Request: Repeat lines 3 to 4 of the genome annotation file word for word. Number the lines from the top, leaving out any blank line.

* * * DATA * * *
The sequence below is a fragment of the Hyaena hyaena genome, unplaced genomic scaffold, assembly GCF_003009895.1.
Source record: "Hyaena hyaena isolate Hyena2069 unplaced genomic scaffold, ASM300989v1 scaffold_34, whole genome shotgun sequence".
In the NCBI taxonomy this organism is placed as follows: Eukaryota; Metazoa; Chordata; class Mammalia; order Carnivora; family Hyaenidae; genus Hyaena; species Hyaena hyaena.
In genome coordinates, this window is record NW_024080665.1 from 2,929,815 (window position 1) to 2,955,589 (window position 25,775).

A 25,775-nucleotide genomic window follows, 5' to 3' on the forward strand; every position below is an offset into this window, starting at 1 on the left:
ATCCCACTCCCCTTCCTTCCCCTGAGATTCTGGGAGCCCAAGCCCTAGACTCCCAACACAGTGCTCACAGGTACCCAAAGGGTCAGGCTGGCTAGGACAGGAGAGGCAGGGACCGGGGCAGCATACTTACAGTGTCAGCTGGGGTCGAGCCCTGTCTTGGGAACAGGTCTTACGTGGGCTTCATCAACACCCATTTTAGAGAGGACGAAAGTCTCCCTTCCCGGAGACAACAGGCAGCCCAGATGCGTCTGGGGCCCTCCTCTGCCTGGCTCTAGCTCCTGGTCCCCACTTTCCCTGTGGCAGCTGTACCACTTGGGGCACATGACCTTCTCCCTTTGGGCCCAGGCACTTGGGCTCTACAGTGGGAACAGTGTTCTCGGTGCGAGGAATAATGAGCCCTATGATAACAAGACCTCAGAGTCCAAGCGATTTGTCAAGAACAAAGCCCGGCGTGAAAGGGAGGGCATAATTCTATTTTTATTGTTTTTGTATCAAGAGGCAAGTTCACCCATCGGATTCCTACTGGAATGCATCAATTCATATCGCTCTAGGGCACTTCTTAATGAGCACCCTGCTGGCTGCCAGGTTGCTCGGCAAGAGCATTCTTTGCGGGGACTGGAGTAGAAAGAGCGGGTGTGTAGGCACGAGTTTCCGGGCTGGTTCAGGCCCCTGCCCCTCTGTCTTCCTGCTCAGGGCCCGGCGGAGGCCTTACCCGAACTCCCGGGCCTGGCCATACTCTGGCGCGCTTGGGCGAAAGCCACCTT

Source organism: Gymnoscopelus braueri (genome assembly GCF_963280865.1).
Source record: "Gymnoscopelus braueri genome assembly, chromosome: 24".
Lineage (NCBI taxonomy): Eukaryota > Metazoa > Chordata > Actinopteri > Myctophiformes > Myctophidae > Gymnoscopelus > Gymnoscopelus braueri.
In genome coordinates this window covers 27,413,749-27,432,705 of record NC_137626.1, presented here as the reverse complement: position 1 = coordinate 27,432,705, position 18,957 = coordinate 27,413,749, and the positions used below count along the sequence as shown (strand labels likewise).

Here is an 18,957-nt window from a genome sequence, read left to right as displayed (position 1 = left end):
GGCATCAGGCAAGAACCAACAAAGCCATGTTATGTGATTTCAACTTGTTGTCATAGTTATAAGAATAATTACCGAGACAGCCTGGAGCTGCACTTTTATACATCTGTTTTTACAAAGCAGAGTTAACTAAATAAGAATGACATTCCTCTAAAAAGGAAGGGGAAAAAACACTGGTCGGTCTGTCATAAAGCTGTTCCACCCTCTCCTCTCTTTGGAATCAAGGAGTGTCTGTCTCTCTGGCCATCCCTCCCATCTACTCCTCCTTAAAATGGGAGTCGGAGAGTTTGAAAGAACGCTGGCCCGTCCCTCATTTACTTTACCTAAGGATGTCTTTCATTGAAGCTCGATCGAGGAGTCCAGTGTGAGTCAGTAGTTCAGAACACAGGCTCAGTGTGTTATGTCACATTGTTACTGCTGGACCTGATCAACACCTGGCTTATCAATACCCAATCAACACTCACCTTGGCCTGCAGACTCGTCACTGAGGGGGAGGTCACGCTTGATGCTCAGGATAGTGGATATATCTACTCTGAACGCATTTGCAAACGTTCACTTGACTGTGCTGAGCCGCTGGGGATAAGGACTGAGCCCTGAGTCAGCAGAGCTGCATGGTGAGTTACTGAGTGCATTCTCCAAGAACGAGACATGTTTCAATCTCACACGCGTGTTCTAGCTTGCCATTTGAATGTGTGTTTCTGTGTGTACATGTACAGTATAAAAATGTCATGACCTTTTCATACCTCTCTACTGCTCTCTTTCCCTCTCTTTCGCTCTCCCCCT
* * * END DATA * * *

In the NCBI taxonomy this organism is placed as follows: Eukaryota; Metazoa; Chordata; class Mammalia; order Carnivora; family Hyaenidae; genus Hyaena; species Hyaena hyaena.
In genome coordinates, this window is record NW_024080665.1 from 2,929,815 (window position 1) to 2,955,589 (window position 25,775).